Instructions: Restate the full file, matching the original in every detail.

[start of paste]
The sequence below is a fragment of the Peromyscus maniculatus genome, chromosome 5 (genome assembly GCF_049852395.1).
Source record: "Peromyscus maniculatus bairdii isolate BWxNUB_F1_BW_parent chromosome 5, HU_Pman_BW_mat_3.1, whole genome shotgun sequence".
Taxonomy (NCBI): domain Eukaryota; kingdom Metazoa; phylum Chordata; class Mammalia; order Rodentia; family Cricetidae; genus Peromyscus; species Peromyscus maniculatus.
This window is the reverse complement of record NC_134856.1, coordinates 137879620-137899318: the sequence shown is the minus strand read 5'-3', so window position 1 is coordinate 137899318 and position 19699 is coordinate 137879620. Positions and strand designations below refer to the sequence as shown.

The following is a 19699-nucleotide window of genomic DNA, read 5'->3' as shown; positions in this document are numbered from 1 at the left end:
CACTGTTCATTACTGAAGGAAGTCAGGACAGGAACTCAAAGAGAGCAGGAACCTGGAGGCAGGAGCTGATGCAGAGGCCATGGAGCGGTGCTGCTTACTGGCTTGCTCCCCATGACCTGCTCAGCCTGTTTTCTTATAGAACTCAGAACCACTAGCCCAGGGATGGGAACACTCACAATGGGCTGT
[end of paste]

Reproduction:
The sequence below is a fragment of the Peromyscus maniculatus genome, chromosome 5 (genome assembly GCF_049852395.1).
Source record: "Peromyscus maniculatus bairdii isolate BWxNUB_F1_BW_parent chromosome 5, HU_Pman_BW_mat_3.1, whole genome shotgun sequence".
Taxonomy (NCBI): domain Eukaryota; kingdom Metazoa; phylum Chordata; class Mammalia; order Rodentia; family Cricetidae; genus Peromyscus; species Peromyscus maniculatus.
This window is the reverse complement of record NC_134856.1, coordinates 137879620-137899318: the sequence shown is the minus strand read 5'-3', so window position 1 is coordinate 137899318 and position 19699 is coordinate 137879620. Positions and strand designations below refer to the sequence as shown.

The following is a 19699-nucleotide window of genomic DNA, read 5'->3' as shown; positions in this document are numbered from 1 at the left end:
CACTGTTCATTACTGAAGGAAGTCAGGACAGGAACTCAAAGAGAGCAGGAACCTGGAGGCAGGAGCTGATGCAGAGGCCATGGAGCGGTGCTGCTTACTGGCTTGCTCCCCATGACCTGCTCAGCCTGTTTTCTTATAGAACTCAGAACCACTAGCCCAGGGATGGGAACACTCACAATGGGCTGT